What some people think was a beautiful and inspiring story about triumph has become a drama-ridden back and forth between two sides with opposing accounts of what truly happened in Michael Oher’s story.
Just days after Oher claimed that the Oscar-nominated movie “The Blind Side” was BS and that he was never actually adopted, it has been a nonstop onslaught on the Tuohy family. Not only were they accused of tricking Oher into signing a conservatorship document, but they also allegedly took home millions of dollars from the royalties of the movie while the real-life subject of it, Oher, did not receive a single damn cent.
In a statement sent to Deadline from Martin Singer, who represents Sean and Leigh Anne Touhy, the attorney denied all of the allegations made against his clients and claimed that Oher attempted to blackmail the Tuohys, saying he would put out a negative story about them in the press unless they pay him $15 million.
“Anyone with a modicum of common sense can see that the outlandish claims made by Michael Oher about the Tuohy family are hurtful and absurd. The idea that the Tuohys have ever sought to profit off Mr. Oher is not only offensive, it is transparently ridiculous. Through hard work and good fortune, Sean and Leigh Anne have made an extraordinary amount of money in the restaurant business. The notion that a couple worth hundreds of millions of dollars would connive to withhold a few thousand dollars in profit participation payments from anyone – let alone from someone they loved as a son – defies belief.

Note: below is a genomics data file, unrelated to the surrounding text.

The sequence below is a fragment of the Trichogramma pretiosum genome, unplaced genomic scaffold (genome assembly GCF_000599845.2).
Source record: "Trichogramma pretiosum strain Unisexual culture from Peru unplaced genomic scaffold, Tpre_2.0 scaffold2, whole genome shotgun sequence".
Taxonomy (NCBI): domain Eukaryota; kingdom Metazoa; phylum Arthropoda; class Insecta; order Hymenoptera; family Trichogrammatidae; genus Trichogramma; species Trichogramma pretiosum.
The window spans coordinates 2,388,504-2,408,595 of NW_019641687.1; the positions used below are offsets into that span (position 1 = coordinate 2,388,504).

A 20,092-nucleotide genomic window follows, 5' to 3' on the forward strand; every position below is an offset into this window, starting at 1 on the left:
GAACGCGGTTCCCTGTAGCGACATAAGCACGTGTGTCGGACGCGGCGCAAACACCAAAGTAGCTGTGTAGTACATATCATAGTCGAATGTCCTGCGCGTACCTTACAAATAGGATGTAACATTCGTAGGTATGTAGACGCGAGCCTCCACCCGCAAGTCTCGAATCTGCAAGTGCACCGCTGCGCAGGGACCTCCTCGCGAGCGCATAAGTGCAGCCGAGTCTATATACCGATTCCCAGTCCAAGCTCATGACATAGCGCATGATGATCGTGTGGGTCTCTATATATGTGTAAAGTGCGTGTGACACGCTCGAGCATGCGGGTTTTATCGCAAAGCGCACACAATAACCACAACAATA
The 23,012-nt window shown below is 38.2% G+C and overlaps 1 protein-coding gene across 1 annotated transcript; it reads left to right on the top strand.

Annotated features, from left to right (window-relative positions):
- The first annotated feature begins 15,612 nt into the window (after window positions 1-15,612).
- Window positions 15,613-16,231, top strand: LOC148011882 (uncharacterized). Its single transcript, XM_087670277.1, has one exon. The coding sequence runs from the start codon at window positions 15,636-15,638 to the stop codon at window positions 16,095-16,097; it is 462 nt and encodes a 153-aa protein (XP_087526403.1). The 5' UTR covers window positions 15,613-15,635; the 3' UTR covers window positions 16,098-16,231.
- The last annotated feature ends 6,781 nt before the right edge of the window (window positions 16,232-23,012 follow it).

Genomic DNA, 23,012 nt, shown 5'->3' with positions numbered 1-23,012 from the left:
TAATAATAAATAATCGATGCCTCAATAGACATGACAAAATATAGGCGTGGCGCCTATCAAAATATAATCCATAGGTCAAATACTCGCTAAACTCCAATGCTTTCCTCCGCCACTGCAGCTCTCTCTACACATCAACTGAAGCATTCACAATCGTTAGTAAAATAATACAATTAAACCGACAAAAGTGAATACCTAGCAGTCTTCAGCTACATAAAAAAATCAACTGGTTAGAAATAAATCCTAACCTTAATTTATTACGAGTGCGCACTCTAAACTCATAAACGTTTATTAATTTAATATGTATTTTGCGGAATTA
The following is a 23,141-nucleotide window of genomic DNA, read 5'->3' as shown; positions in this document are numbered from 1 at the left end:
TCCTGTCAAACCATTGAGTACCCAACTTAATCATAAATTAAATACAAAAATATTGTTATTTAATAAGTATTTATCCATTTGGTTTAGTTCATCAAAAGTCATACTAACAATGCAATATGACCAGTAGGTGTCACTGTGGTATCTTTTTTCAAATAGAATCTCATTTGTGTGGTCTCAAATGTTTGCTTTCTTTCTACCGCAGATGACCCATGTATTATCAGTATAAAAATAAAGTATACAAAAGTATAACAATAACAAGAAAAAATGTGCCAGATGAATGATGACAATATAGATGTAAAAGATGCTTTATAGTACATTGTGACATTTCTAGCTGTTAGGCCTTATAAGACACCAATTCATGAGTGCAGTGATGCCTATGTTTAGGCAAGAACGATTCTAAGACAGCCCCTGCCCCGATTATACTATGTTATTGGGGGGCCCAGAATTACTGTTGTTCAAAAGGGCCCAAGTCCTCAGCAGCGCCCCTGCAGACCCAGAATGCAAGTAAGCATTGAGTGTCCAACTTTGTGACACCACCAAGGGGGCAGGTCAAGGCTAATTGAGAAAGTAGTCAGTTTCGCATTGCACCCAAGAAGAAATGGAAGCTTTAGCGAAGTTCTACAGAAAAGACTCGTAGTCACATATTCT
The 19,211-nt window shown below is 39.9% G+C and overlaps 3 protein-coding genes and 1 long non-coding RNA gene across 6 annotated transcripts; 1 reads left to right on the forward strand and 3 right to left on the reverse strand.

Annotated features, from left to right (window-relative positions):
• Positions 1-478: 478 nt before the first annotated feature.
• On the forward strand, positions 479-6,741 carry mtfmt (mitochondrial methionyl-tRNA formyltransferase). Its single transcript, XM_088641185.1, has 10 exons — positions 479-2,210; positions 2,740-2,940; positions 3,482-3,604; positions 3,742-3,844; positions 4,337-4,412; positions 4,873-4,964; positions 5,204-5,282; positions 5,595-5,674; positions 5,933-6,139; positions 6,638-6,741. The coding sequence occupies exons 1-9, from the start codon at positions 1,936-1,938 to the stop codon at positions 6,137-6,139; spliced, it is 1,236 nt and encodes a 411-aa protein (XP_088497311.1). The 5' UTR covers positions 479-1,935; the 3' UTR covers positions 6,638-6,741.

In reality, the Tuohys opened their home to Mr. Oher, offered him structure, support and, most of all, unconditional love. They have consistently treated him like a son and one of their three children. His response was to threaten them, including saying that he would plant a negative story about them in the press unless they paid him $15 million.
Singer further claimed that Michael Lewis, the author of the book, “The Blind Side: Evolution of a Game,” negotiated a deal in which he and the Tuohy family were given an advance before the movie’s release from the production company.
He claimed that there was an agreement that the money would be “divided equally” between the Touhys and Oher. Singer said his clients have honored that agreement and have given him an equal cut on every payment.
This is turning into a classic battle of “he said, she said” and until either said can prove the other wrong, I have a feeling that the back-and-forths between Oher and his “parents” are going to continue.
The fake image of a cute little white family taking in a troubled Black teenager and giving him a place to sleep, eat and learn about football is slowly being washed away from my memory.